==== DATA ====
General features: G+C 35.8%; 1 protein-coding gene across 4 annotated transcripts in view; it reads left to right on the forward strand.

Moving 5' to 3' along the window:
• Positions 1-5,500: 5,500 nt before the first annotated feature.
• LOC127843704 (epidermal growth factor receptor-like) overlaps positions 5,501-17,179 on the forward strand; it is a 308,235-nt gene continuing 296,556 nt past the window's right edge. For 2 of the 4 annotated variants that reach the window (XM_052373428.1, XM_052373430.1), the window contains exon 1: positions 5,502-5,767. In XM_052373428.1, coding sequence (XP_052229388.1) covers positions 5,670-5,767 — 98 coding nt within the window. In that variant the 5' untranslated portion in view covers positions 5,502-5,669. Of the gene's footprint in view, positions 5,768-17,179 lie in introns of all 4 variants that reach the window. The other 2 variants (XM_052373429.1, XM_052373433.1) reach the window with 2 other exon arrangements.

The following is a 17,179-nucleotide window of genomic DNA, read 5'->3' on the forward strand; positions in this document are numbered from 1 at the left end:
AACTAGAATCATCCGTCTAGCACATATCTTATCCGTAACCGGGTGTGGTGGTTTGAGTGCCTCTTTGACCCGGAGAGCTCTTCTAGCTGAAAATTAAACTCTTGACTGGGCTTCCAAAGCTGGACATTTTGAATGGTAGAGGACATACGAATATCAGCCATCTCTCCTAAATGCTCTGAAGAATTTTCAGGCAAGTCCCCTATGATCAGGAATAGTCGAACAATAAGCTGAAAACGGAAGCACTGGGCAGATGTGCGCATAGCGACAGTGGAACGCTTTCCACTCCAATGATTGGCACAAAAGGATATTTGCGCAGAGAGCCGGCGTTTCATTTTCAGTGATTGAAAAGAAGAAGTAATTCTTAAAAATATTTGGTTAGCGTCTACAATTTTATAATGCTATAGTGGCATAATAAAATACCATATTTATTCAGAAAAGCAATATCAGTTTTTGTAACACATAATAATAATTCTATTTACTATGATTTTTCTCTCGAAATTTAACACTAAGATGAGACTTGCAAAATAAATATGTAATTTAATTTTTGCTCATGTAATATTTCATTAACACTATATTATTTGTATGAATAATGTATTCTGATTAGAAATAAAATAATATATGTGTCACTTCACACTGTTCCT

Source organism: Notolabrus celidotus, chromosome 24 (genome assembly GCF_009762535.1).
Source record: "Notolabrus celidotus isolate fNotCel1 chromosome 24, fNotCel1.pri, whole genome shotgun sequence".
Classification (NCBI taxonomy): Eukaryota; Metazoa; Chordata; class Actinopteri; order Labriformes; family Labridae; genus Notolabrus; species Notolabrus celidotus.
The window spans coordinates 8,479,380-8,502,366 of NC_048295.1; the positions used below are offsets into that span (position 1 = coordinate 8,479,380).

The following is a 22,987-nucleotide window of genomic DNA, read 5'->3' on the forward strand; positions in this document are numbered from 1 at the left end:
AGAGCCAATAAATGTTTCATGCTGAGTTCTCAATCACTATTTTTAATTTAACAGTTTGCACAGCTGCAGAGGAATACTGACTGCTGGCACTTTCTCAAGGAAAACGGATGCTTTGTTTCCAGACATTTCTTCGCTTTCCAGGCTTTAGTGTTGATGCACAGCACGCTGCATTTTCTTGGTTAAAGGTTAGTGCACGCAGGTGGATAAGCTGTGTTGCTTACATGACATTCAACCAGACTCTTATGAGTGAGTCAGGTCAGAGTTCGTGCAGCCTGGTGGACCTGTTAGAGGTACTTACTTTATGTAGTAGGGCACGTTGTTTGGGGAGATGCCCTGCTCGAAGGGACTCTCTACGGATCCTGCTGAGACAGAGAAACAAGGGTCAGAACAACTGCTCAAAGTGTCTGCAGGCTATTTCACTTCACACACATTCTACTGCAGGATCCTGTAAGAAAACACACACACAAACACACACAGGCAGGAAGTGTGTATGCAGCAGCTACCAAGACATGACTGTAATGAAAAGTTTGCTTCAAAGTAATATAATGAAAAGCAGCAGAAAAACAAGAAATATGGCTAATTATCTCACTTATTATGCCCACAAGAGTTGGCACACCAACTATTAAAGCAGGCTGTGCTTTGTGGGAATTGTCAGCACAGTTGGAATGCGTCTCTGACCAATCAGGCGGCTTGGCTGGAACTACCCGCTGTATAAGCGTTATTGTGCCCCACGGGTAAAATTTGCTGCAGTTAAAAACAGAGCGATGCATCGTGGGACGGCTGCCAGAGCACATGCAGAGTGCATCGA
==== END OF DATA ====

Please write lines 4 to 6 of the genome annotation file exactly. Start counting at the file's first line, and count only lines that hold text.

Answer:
• LOC127843704 (epidermal growth factor receptor-like) overlaps positions 5,501-17,179 on the forward strand; it is a 308,235-nt gene continuing 296,556 nt past the window's right edge. For 2 of the 4 annotated variants that reach the window (XM_052373428.1, XM_052373430.1), the window contains exon 1: positions 5,502-5,767. In XM_052373428.1, coding sequence (XP_052229388.1) covers positions 5,670-5,767 — 98 coding nt within the window. In that variant the 5' untranslated portion in view covers positions 5,502-5,669. Of the gene's footprint in view, positions 5,768-17,179 lie in introns of all 4 variants that reach the window. The other 2 variants (XM_052373429.1, XM_052373433.1) reach the window with 2 other exon arrangements.

The following is a 17,179-nucleotide window of genomic DNA, read 5'->3' on the forward strand; positions in this document are numbered from 1 at the left end:
AACTAGAATCATCCGTCTAGCACATATCTTATCCGTAACCGGGTGTGGTGGTTTGAGTGCCTCTTTGACCCGGAGAGCTCTTCTAGCTGAAAATTAAACTCTTGACTGGGCTTCCAAAGCTGGACATTTTGAATGGTAGAGGACATACGAATATCAGCCATCTCTCCTAAATGCTCTGAAGAATTTTCAGGCAAGTCCCCTATGATCAGGAATAGTCGAACAATAAGCTGAAAACGGAAGCACTGGGCAGATGTGCGCATAGCGACAGTGGAACGCTTTCCACTCCAATGATTGGCACAAAAGGATATTTGCGCAGAGAGCCGGCGTTTCATTTTCAGTGATTGAAAAGAAGAAGTAATTCTTAAAAATATTTGGTTAGCGTCTACAATTTTATAATGCTATAGTGGCATAATAAAATACCATATTTATTCAGAAAAGCAATATCAGTTTTTGTAACACATAATAATAATTCTATTTACTATGATTTTTCTCTCGAAATTTAACACTAAGATGAGACTTGCAAAATAAATATGTAATTTAATTTTTGCTCATGTAATATTTCATTAACACTATATTATTTGTATGAATAATGTATTCTGATTAGAAATAAAATAATATATGTGTCACTTCACACTGTTCCT